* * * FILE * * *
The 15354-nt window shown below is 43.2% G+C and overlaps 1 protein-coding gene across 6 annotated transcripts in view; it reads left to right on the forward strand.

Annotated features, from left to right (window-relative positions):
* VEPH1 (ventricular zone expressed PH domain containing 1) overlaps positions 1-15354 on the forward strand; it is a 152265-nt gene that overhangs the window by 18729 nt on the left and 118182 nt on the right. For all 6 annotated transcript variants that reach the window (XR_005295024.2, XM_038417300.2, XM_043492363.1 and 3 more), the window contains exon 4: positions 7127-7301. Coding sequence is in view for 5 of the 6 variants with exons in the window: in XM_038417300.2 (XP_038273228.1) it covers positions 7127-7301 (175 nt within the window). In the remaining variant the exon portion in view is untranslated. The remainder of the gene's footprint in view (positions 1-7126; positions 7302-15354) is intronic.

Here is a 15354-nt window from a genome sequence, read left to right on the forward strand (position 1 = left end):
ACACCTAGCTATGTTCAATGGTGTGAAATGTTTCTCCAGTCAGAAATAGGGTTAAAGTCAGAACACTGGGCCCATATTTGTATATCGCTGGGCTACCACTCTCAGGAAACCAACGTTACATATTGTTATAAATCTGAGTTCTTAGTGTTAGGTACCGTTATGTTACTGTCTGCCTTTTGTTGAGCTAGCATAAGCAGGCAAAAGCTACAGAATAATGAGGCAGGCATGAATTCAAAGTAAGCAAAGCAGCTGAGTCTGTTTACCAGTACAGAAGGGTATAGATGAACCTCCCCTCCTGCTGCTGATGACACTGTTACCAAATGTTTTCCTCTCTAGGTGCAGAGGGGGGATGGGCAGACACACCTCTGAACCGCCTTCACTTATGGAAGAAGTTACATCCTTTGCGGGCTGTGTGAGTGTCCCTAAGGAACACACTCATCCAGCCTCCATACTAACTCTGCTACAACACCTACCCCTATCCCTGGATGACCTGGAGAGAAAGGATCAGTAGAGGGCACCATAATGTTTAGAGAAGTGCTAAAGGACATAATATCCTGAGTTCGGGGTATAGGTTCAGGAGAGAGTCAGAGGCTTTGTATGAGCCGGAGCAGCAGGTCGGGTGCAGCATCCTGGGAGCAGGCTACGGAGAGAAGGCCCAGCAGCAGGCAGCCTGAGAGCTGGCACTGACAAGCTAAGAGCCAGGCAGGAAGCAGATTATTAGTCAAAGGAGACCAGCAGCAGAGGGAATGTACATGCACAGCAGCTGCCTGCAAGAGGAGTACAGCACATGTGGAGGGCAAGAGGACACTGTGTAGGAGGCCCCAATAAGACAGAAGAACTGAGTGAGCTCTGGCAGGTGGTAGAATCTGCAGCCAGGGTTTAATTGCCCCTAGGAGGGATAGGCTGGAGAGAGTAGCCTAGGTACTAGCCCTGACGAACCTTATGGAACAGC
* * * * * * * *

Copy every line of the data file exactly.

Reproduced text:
The 15354-nt window shown below is 43.2% G+C and overlaps 1 protein-coding gene across 6 annotated transcripts in view; it reads left to right on the forward strand.

Annotated features, from left to right (window-relative positions):
* VEPH1 (ventricular zone expressed PH domain containing 1) overlaps positions 1-15354 on the forward strand; it is a 152265-nt gene that overhangs the window by 18729 nt on the left and 118182 nt on the right. For all 6 annotated transcript variants that reach the window (XR_005295024.2, XM_038417300.2, XM_043492363.1 and 3 more), the window contains exon 4: positions 7127-7301. Coding sequence is in view for 5 of the 6 variants with exons in the window: in XM_038417300.2 (XP_038273228.1) it covers positions 7127-7301 (175 nt within the window). In the remaining variant the exon portion in view is untranslated. The remainder of the gene's footprint in view (positions 1-7126; positions 7302-15354) is intronic.

Here is a 15354-nt window from a genome sequence, read left to right on the forward strand (position 1 = left end):
ACACCTAGCTATGTTCAATGGTGTGAAATGTTTCTCCAGTCAGAAATAGGGTTAAAGTCAGAACACTGGGCCCATATTTGTATATCGCTGGGCTACCACTCTCAGGAAACCAACGTTACATATTGTTATAAATCTGAGTTCTTAGTGTTAGGTACCGTTATGTTACTGTCTGCCTTTTGTTGAGCTAGCATAAGCAGGCAAAAGCTACAGAATAATGAGGCAGGCATGAATTCAAAGTAAGCAAAGCAGCTGAGTCTGTTTACCAGTACAGAAGGGTATAGATGAACCTCCCCTCCTGCTGCTGATGACACTGTTACCAAATGTTTTCCTCTCTAGGTGCAGAGGGGGGATGGGCAGACACACCTCTGAACCGCCTTCACTTATGGAAGAAGTTACATCCTTTGCGGGCTGTGTGAGTGTCCCTAAGGAACACACTCATCCAGCCTCCATACTAACTCTGCTACAACACCTACCCCTATCCCTGGATGACCTGGAGAGAAAGGATCAGTAGAGGGCACCATAATGTTTAGAGAAGTGCTAAAGGACATAATATCCTGAGTTCGGGGTATAGGTTCAGGAGAGAGTCAGAGGCTTTGTATGAGCCGGAGCAGCAGGTCGGGTGCAGCATCCTGGGAGCAGGCTACGGAGAGAAGGCCCAGCAGCAGGCAGCCTGAGAGCTGGCACTGACAAGCTAAGAGCCAGGCAGGAAGCAGATTATTAGTCAAAGGAGACCAGCAGCAGAGGGAATGTACATGCACAGCAGCTGCCTGCAAGAGGAGTACAGCACATGTGGAGGGCAAGAGGACACTGTGTAGGAGGCCCCAATAAGACAGAAGAACTGAGTGAGCTCTGGCAGGTGGTAGAATCTGCAGCCAGGGTTTAATTGCCCCTAGGAGGGATAGGCTGGAGAGAGTAGCCTAGGTACTAGCCCTGACGAACCTTATGGAACAGC